The commercial brick building at the corner of Fremont and 39th Avenues N. was nothing anyone would look at twice, sitting on a street lined with homes and lacking even a sign out front.
But gunshots there early Friday left two people dead and one injured, and had police scrambling to find the shooters.
Minneapolis officials said that from 50 to 100 people had packed the North Side venue, which had been operating illegally as an after-hours club for people who wanted to dance, mingle with friends and enjoy open mic nights after most Minneapolis bars closed at 2 a.m.
Zoning inspectors were at the club in November and issued a violation order for illegal use, city spokesman Matt Laible said in an e-mail. The city has issued three citations since then totaling $1,100, which remain unpaid, he said. One was for illegally selling alcohol.
“Although the next steps are still being considered, steps to have the property declared a public nuisance and prohibit further use of the building until a legal use is found are being explored,” Laible said.
The victims’ identities were not released, but Monique White said one of the victims was her ex-husband’s son Erick Felton, who was 23.
Noting President Obama’s recent visit to north Minneapolis to address gun violence, she said, “This needs to come to a halt. ... The violence needs to stop, period.”
White drew headlines last year for her successful efforts with Occupy Minnesota to have U.S. Bank modify her mortgage after the bank foreclosed on her home. The single mother of two fought the bank’s actions for months, even confronting CEO Richard Davis at a shareholder meeting.
She said she dreamed early Friday that she looked down on her chest and saw blood. Then she woke up. Somebody called to tell her Erick was shot.
“He was fun, giddy, easy to get along with,” she said, saying he had been in jail in the past but was turning his life around. “He was well-mannered, well-respected, raised in church, yes ma’am, no ma’am, helped his mother when she had to work at night.”
About 20 minutes after police were called, a third man who had been at the club arrived at Hennepin County Medical Center with noncritical injuries, according to police.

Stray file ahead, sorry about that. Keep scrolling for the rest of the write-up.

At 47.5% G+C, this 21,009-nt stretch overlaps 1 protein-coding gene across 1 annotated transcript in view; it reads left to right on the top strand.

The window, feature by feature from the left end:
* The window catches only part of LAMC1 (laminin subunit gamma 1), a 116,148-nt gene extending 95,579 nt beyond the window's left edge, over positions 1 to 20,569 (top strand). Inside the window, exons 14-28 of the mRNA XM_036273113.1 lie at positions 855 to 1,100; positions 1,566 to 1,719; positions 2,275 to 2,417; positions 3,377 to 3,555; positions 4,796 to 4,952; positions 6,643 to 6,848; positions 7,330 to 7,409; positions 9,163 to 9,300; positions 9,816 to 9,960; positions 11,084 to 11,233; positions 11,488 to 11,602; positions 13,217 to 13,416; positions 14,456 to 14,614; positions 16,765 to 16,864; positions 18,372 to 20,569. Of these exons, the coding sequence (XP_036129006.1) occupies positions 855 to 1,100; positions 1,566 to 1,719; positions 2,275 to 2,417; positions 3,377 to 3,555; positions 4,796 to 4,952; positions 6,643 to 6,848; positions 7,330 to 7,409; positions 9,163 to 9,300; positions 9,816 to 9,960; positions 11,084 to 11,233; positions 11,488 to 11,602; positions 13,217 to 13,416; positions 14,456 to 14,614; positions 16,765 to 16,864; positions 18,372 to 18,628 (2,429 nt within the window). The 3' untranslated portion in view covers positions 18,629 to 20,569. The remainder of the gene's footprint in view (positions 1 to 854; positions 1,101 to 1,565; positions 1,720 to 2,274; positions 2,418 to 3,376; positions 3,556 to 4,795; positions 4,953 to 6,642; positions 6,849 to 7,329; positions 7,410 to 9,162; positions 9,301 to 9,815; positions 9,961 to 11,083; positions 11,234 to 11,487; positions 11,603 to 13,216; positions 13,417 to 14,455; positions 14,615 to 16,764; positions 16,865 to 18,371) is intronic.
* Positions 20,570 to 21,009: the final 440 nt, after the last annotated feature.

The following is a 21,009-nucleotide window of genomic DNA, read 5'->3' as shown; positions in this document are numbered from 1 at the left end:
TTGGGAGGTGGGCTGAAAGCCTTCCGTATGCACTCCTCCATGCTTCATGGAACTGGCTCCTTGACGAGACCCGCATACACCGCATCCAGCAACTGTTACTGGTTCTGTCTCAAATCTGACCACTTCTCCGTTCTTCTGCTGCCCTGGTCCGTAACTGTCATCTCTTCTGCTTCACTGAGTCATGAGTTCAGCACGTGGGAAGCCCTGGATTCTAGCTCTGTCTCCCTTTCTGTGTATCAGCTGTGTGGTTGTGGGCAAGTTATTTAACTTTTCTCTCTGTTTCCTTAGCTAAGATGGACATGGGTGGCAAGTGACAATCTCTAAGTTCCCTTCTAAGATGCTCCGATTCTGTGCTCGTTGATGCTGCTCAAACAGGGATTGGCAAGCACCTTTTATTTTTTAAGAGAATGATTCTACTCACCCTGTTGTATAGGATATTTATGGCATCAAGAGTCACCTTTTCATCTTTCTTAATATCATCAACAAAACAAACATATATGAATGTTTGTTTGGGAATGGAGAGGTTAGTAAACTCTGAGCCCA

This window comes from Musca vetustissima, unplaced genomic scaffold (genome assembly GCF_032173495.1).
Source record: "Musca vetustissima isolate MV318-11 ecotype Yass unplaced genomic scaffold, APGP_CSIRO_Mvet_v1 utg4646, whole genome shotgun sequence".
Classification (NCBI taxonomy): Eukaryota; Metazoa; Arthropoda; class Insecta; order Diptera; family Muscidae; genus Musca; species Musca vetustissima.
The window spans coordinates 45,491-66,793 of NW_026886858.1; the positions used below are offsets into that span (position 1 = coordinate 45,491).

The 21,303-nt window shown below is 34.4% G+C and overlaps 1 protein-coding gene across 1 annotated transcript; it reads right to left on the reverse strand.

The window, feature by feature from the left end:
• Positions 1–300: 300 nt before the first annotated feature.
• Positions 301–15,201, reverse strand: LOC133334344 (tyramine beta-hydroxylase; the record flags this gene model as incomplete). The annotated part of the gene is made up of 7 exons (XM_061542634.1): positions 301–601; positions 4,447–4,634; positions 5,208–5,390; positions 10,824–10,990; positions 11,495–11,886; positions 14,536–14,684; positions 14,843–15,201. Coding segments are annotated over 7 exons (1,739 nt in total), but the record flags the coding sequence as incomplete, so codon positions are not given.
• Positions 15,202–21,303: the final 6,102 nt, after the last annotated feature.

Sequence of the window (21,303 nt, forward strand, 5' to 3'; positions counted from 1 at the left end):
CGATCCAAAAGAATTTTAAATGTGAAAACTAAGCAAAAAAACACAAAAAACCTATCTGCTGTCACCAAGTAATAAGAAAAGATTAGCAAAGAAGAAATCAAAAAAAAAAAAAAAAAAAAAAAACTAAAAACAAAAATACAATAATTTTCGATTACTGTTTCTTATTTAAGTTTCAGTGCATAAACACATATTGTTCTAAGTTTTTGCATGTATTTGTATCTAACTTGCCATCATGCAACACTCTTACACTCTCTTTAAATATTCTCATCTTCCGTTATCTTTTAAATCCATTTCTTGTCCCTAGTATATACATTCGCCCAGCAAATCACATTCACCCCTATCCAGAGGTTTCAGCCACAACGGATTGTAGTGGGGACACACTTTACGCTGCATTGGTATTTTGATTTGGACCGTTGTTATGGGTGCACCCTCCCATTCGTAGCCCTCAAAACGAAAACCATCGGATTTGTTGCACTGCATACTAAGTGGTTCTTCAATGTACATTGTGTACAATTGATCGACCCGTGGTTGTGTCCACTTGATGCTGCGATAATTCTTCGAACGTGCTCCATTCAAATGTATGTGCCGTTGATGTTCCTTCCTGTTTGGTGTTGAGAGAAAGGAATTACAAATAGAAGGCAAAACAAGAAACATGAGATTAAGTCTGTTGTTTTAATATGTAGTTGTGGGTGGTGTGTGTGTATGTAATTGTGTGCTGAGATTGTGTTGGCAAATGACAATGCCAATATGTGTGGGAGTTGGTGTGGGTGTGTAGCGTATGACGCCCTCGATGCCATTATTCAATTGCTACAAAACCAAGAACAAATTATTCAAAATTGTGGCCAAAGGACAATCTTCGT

Sgt. Steve McCarty said police are interviewing several people connected to the incident, but no suspects are in custody. He said preliminary information indicated that the public is not at risk.
According to people at the scene, the other victim’s nickname was Meaty, and several who knew him said he was in his 30s and had several children.
Among the acquaintances was Kevin Gray, 30, who said he was a regular at the club.
“I’m lost,” he said. “Right now I’m shook up. ... I’m ready to cry now. My stomach hurts.”
He said the venue usually stayed open until 4 a.m. and was a relaxed spot that didn’t draw trouble.
Gray said one of the artists performing early Friday wanted him to come out and DJ for him, but he turned it down because he didn’t feel like going out.
And now, he said, “look what happened.”
Yet Phil Murphy, owner of a flower shop down the block, said he heard gunshots on the corner last week and has fielded complaints from customers about the club.
“I always ask them, ‘How’s your block, how’s your neighborhood?’ and they’re always complaining about this corner, [that] it’s going to blow up soon,” he said. “Trouble.”
Several people came by to stick flowers in the snow outside the scene. Tearful relatives streamed by the block, which police had cordoned off Friday morning.
“I need to go and identify my brother’s body,” said one young woman, declining to give her name but saying her brother was “Meaty.” She vowed to kill whoever shot him.
Peace activist K.G. Wilson said he feared retaliation in the case.
As he does at many Minneapolis shooting scenes, Wilson waved a sign at passersby on Fremont that had the same three words often echoed by distraught North Side citizens: “Stop the killing.”